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PostPosted: Sun Feb 04, 2007 1:11 pm 
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Fishaholic

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Hi guys,

Here are some photos of my fishing trip to Lakshwadeep

Job fish, taken on a large White Redhead popper

Image


Yellowfin tuna, taken on a pink Halco Laser Pro

Image


Barracuda taken on a pink Halco Laser Pro

Image

Red Bass taken on a large Orange popper

Image

Image


Bluefin Jack taken on a Rapala CD14 Firetiger

Image


Landed 3 more yellow fins on the pink halco lure. Also landed some red groupers, on the pink Halco lure.

Wahoo taken on the same pink Halco lure. There is a shop in Cochin, on Jew street (I think it is called J.C Nylon). They sell Halco lures, and some Indian versions called Sea Queen (from Chennai). Quality of the Sea Queen lures did not look good.

Image

The locals have a unique way of fishing for skipjack tuna, called pole and line fishing. No reels are used. They go out in their dhonis (local boats).
Approximately ten people, fish on the dhoni. They all sit on a platform at the rear of the dhoni. The rear platform is equipped with several spray nozzles. Once a school of skip jacks is located (diving birds), they release some live bait at the location, and at the same time start the water spray nozzles. This creates an illusion of jumping baitfish. The skipjack come to the surface, and that's when the pole fishermen go into action. Their hooks have no barb. Some locals place a transparent plastic tubing on the hook shank. This makes it look like the local baitfish, which has an almost transparent body, but with a silver stripe on the sides. They dip these bare hooks into the water, get a hookset, and with a tight line fling the skipjack into the boat. As soon as the skipjack is inside the boat, they give slack, hook is free, and back into the water for the next fish. Each boat can can catch 500 fish in less than 1 hr of continuous fishing.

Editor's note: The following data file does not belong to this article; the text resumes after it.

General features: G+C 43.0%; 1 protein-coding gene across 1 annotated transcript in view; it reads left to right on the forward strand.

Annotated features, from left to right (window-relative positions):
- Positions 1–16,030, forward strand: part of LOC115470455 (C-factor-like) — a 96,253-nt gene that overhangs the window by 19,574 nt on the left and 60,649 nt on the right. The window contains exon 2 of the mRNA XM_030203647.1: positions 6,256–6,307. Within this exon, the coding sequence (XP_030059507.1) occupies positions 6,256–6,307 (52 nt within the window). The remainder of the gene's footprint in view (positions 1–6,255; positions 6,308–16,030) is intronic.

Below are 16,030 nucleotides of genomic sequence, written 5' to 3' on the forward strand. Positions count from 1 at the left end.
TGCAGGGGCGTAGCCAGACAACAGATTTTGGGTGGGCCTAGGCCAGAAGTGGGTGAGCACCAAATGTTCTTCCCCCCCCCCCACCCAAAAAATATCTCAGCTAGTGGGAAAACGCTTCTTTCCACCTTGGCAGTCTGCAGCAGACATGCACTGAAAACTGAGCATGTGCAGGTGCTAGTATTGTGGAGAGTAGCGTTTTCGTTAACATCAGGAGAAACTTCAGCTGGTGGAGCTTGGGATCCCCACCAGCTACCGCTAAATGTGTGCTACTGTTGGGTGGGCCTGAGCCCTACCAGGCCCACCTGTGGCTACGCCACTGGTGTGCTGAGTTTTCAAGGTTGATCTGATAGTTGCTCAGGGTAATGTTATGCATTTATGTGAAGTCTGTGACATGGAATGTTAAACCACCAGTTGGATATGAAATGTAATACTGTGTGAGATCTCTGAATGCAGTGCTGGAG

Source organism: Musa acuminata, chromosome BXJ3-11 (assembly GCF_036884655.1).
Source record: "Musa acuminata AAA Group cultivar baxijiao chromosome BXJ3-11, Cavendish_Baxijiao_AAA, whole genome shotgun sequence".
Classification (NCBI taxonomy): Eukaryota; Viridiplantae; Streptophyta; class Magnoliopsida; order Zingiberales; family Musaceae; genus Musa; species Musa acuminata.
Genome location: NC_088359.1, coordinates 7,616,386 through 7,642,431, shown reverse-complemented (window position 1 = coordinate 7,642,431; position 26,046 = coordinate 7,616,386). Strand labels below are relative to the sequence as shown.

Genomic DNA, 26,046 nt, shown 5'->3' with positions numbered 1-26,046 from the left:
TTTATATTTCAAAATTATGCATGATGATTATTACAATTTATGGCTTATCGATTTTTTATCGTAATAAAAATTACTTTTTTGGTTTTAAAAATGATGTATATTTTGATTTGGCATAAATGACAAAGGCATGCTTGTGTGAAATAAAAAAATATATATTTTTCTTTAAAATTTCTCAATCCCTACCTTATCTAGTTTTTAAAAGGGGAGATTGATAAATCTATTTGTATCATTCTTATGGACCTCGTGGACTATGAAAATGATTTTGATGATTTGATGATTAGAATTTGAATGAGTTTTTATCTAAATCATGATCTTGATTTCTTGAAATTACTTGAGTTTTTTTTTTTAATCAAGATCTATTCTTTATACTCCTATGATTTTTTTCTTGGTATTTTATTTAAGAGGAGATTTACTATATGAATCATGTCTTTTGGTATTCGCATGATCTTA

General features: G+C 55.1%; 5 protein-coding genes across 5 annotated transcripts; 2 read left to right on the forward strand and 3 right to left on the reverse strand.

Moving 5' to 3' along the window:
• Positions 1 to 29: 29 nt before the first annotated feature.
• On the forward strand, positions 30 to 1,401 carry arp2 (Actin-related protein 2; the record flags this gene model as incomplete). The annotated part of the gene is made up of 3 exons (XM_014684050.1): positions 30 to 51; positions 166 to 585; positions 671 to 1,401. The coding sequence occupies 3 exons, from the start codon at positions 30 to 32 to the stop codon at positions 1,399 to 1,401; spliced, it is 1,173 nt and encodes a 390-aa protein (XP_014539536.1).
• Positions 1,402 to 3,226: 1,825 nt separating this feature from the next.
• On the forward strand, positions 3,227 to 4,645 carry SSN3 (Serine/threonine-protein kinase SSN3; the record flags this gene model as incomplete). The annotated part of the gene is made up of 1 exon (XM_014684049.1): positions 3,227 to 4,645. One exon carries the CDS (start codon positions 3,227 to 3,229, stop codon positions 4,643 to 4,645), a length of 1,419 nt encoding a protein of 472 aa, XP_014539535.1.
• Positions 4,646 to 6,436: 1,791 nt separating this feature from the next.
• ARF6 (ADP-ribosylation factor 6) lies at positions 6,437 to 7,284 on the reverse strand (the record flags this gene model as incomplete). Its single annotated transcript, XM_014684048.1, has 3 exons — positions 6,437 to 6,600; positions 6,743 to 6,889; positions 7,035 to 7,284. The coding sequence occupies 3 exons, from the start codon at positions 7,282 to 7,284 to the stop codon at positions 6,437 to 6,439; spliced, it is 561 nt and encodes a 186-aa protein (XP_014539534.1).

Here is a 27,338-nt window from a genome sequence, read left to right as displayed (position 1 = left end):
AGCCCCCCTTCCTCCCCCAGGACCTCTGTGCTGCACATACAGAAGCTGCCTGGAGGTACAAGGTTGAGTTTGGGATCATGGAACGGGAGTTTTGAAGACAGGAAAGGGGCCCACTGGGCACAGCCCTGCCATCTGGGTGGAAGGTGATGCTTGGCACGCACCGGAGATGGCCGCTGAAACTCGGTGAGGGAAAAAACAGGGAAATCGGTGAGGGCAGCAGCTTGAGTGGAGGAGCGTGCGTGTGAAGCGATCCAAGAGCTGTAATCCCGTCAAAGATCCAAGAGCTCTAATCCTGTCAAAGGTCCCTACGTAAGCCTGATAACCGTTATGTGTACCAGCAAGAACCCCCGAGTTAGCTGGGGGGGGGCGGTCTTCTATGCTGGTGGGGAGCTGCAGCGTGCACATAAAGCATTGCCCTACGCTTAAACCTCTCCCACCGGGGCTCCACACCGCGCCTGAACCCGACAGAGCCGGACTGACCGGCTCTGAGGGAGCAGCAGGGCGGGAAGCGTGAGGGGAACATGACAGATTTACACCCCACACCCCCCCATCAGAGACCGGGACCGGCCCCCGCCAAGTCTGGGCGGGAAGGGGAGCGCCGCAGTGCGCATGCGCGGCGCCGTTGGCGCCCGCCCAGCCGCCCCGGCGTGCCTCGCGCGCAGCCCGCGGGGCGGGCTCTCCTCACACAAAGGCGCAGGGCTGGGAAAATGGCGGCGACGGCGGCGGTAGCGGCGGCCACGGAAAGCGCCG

I think this would be a great way to do some saltwater flyfishing. Next time, I plan to give this a try.

Here is a photo of the local hooks. Top hook is used for yft, while the botom hook is used for skipjack. Note the absence of the barb, for the skipjack hook.

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Skipjack tuna processing on the beach

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Fish for sale @ Fort Cochin

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Sunset @ Lakshwadeep

Image


Last edited by flyfisher on Tue Feb 06, 2007 2:05 pm, edited 1 time in total.

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PostPosted: Sun Feb 04, 2007 6:58 pm 
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Super stuff mate, need to read that post again


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 Post subject: Amazing
PostPosted: Sun Feb 04, 2007 8:05 pm 
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Location: Himachal & Mumbai
damn cool,
amazin pics. Heaven on earth to be fishing in lakshadeep.
before april 06 i was also in cochin for 8 mnts and that place offers a variety of fish for its anglers. right from tuna's to snapers and sharks and some sea trout in the channels or till the sea boy( of cochin warf) and some local catfish and karimeen in the inlet channels of threvra bridge and thopamady bridge.
Puffer been availble all over and being a menace out there.
keep postin
cheers!!!
M


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 Post subject: hey man
PostPosted: Sun Feb 04, 2007 8:09 pm 
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Location: Himachal & Mumbai
hi,
do tell us what rod and reel was in action out there. keep us educated over the tecx used out there.
cheers!!!
M


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 Post subject: Lakadives
PostPosted: Sun Feb 04, 2007 10:09 pm 
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Hi Fisher<

Some super fishing Man. When where you there? Did you see any GT action is there any scope for fly fishing there?.